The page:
Tesla set new benchmarks for its fourth-quarter and full-year financial results, but still fell short of analyst estimates for the periods.
The Texas-based electric vehicle maker reported net income of $12.6 billion on revenue of $81.5 billion. Although it increased its revenue by 51% and its net profit by 128%, the company still fell short of the targets set by analysts. The company was expected to report earnings per share of $3.62, but analysts expected more, starting with EPS of $4.01.
To be fair, Tesla didn’t miss much with analysts’ consensus estimate of $81.7 billion for FY22 revenue, and it topped the revenue estimate by 24, $2 billion for the fourth quarter, although it missed fourth quarter EPS which is expected to be $1.13. These numbers were $24.3 billion and $1.07, respectively.
The company delivered a record 1.31 million vehicles in 2022, but that fell short of expert guesses, which predicted 1.34 million.
Other impressive results
The company’s operating margin for the final portion of the year was 16%, a figure its rivals would certainly celebrate. For the full year, the operating margin was 16.8%. Its adjusted EBITDA increased 65% for the full year to $19.2 billion and $5.4 billion for the fourth quarter, up 32%.
The company also made progress throughout the year on its delivery issues that proved costly for the automaker. Officials noted that the third month of each quarter is the busiest for deliveries, but the total percentage has been declining throughout 2022.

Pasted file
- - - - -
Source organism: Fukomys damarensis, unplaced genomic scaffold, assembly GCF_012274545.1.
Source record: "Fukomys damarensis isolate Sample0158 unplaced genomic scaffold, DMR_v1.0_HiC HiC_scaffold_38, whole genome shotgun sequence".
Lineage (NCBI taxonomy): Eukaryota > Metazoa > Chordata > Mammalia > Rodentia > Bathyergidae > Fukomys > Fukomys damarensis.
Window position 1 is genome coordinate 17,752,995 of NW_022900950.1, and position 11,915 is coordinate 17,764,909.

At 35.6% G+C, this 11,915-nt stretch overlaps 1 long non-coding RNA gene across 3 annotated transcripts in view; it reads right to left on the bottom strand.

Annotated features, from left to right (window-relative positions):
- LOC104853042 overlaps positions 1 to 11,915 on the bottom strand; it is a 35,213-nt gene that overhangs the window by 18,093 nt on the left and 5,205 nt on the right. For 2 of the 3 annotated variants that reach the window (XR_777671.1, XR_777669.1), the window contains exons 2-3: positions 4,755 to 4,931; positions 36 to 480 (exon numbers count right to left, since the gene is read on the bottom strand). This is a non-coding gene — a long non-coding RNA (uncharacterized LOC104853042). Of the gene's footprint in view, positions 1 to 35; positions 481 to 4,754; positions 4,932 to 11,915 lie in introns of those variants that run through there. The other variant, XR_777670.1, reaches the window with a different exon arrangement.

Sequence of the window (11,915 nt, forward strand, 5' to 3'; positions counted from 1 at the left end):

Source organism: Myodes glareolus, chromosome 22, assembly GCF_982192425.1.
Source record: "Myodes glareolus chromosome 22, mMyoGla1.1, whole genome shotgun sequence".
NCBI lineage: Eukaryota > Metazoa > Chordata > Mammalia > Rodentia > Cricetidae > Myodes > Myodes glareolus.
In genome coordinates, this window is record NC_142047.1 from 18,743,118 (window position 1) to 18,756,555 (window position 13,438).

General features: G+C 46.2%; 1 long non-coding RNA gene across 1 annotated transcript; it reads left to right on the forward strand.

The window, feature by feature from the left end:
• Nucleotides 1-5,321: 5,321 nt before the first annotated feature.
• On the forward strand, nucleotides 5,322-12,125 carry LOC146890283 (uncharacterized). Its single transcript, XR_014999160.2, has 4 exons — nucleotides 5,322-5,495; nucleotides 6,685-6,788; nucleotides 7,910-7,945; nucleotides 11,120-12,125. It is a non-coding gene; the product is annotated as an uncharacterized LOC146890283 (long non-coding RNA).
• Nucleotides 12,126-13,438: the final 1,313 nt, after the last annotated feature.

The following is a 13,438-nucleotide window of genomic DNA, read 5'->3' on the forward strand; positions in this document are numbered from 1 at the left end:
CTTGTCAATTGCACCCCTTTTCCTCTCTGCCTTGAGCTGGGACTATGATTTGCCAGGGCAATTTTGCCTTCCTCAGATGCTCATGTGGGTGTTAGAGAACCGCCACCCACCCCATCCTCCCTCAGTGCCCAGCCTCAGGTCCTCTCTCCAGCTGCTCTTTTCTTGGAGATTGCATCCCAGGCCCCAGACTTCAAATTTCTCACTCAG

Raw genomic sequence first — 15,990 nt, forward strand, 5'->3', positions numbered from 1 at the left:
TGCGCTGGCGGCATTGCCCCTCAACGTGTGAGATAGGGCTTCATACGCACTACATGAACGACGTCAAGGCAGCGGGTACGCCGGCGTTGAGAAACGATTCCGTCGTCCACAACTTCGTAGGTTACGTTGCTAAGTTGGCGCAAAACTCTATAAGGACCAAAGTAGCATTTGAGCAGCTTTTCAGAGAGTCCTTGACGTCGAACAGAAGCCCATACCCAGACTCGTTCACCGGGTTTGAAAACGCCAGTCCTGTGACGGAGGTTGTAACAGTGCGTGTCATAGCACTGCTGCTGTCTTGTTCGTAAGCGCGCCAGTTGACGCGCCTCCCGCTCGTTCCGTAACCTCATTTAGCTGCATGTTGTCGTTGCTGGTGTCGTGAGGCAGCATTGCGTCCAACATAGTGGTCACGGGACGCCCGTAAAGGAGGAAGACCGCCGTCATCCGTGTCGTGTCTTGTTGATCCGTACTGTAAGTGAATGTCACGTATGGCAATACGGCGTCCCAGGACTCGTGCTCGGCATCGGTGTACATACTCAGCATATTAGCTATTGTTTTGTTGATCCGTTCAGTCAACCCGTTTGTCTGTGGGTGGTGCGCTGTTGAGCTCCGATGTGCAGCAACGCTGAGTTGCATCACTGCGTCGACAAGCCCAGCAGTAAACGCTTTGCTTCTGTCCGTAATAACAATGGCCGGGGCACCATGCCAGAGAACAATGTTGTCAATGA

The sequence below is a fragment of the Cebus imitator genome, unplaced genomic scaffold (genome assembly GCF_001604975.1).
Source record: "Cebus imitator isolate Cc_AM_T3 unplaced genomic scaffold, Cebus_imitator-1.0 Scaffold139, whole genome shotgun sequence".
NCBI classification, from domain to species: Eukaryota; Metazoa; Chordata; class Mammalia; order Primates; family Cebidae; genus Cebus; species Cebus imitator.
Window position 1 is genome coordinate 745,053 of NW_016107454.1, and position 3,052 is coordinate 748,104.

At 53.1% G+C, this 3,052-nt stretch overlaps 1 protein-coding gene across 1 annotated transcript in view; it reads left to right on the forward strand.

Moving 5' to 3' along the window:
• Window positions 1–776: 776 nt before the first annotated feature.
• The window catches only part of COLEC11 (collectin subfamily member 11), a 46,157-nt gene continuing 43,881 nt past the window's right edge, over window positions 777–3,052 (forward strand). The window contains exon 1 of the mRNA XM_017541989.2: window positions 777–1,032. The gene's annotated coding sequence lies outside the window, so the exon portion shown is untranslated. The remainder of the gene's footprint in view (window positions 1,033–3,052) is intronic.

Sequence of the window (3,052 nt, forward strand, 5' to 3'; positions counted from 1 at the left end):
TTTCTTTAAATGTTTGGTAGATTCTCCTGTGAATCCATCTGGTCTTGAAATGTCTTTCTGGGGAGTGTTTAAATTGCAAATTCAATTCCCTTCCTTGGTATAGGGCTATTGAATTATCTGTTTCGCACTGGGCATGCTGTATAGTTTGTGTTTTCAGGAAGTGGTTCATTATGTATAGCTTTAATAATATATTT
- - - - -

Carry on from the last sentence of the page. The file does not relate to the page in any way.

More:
In Q2, the busiest month accounted for 74% of full-quarter sales. That figure fell to just 64% in the third quarter and to 51% in the last quarter – Tesla’s most harassed of the year.
The company has seen production rates at its Gigafactories in Austin, Texas and Berlin, Germany increase significantly. In fact, the company’s two newest factories produced 3,000 Model Ys a week. The Austin plant produced enough 4680 cells to produce 1000 batteries.
Although it’s been a good year – especially the mad rush at the end – officials have high expectations for 2023.
“We plan to ramp up production as quickly as possible in line with the 50% CAGR target that we started aiming for in early 2021,” the company said. “Some years we may grow faster and others slower, depending on a number of factors. For 2023, we expect to stay ahead of the long-term CAGR of 50% with around 1.8 million cars for the year. »
The company also noted that it has “sufficient” cash on hand to fund its current product cadence as well as its development. He also outlined his long-term capacity expansion plans, which would include the $3.6 billion plan to expand Gigafactory Nevada, $776 million in Texas for the Austin plant and an additional $1 billion. in Indonesia.